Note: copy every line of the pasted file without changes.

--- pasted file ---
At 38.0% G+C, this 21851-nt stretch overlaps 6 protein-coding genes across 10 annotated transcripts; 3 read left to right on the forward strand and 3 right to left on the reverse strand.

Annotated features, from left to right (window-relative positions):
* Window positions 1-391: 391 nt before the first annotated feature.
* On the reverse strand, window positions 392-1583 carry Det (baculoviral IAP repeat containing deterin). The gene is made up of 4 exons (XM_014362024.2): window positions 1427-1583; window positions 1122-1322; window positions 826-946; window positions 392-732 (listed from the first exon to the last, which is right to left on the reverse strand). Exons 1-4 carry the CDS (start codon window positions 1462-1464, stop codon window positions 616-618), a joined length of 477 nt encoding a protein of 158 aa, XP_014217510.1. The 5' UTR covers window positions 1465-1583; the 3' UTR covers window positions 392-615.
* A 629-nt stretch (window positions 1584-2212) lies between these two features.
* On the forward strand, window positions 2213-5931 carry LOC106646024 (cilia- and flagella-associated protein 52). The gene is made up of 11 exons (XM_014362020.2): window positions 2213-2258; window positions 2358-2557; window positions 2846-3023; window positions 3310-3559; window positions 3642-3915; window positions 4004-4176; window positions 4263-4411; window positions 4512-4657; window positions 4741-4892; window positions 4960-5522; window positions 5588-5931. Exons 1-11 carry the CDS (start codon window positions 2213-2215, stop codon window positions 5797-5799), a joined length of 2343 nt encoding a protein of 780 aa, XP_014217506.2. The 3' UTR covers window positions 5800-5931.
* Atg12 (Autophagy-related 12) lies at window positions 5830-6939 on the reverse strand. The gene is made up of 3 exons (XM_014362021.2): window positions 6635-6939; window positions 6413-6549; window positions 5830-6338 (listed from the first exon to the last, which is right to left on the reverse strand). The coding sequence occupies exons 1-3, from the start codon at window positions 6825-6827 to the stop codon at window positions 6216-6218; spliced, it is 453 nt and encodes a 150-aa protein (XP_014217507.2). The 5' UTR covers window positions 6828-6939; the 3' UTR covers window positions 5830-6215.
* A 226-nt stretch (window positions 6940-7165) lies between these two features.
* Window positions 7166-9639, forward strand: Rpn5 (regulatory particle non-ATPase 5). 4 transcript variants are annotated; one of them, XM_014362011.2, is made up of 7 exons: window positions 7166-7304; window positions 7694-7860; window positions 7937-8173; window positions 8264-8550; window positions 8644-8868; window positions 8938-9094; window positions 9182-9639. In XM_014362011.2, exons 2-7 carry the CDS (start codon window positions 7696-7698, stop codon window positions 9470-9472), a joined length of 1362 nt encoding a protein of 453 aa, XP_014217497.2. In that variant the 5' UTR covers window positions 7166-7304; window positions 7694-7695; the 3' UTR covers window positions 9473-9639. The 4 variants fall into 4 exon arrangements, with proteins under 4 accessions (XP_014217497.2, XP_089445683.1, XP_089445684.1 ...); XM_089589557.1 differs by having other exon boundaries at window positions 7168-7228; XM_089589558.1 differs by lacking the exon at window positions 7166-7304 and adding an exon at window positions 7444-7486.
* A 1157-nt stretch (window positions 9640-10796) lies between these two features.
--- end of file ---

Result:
At 38.0% G+C, this 21851-nt stretch overlaps 6 protein-coding genes across 10 annotated transcripts; 3 read left to right on the forward strand and 3 right to left on the reverse strand.

Annotated features, from left to right (window-relative positions):
* Window positions 1-391: 391 nt before the first annotated feature.
* On the reverse strand, window positions 392-1583 carry Det (baculoviral IAP repeat containing deterin). The gene is made up of 4 exons (XM_014362024.2): window positions 1427-1583; window positions 1122-1322; window positions 826-946; window positions 392-732 (listed from the first exon to the last, which is right to left on the reverse strand). Exons 1-4 carry the CDS (start codon window positions 1462-1464, stop codon window positions 616-618), a joined length of 477 nt encoding a protein of 158 aa, XP_014217510.1. The 5' UTR covers window positions 1465-1583; the 3' UTR covers window positions 392-615.
* A 629-nt stretch (window positions 1584-2212) lies between these two features.
* On the forward strand, window positions 2213-5931 carry LOC106646024 (cilia- and flagella-associated protein 52). The gene is made up of 11 exons (XM_014362020.2): window positions 2213-2258; window positions 2358-2557; window positions 2846-3023; window positions 3310-3559; window positions 3642-3915; window positions 4004-4176; window positions 4263-4411; window positions 4512-4657; window positions 4741-4892; window positions 4960-5522; window positions 5588-5931. Exons 1-11 carry the CDS (start codon window positions 2213-2215, stop codon window positions 5797-5799), a joined length of 2343 nt encoding a protein of 780 aa, XP_014217506.2. The 3' UTR covers window positions 5800-5931.
* Atg12 (Autophagy-related 12) lies at window positions 5830-6939 on the reverse strand. The gene is made up of 3 exons (XM_014362021.2): window positions 6635-6939; window positions 6413-6549; window positions 5830-6338 (listed from the first exon to the last, which is right to left on the reverse strand). The coding sequence occupies exons 1-3, from the start codon at window positions 6825-6827 to the stop codon at window positions 6216-6218; spliced, it is 453 nt and encodes a 150-aa protein (XP_014217507.2). The 5' UTR covers window positions 6828-6939; the 3' UTR covers window positions 5830-6215.
* A 226-nt stretch (window positions 6940-7165) lies between these two features.
* Window positions 7166-9639, forward strand: Rpn5 (regulatory particle non-ATPase 5). 4 transcript variants are annotated; one of them, XM_014362011.2, is made up of 7 exons: window positions 7166-7304; window positions 7694-7860; window positions 7937-8173; window positions 8264-8550; window positions 8644-8868; window positions 8938-9094; window positions 9182-9639. In XM_014362011.2, exons 2-7 carry the CDS (start codon window positions 7696-7698, stop codon window positions 9470-9472), a joined length of 1362 nt encoding a protein of 453 aa, XP_014217497.2. In that variant the 5' UTR covers window positions 7166-7304; window positions 7694-7695; the 3' UTR covers window positions 9473-9639. The 4 variants fall into 4 exon arrangements, with proteins under 4 accessions (XP_014217497.2, XP_089445683.1, XP_089445684.1 ...); XM_089589557.1 differs by having other exon boundaries at window positions 7168-7228; XM_089589558.1 differs by lacking the exon at window positions 7166-7304 and adding an exon at window positions 7444-7486.
* A 1157-nt stretch (window positions 9640-10796) lies between these two features.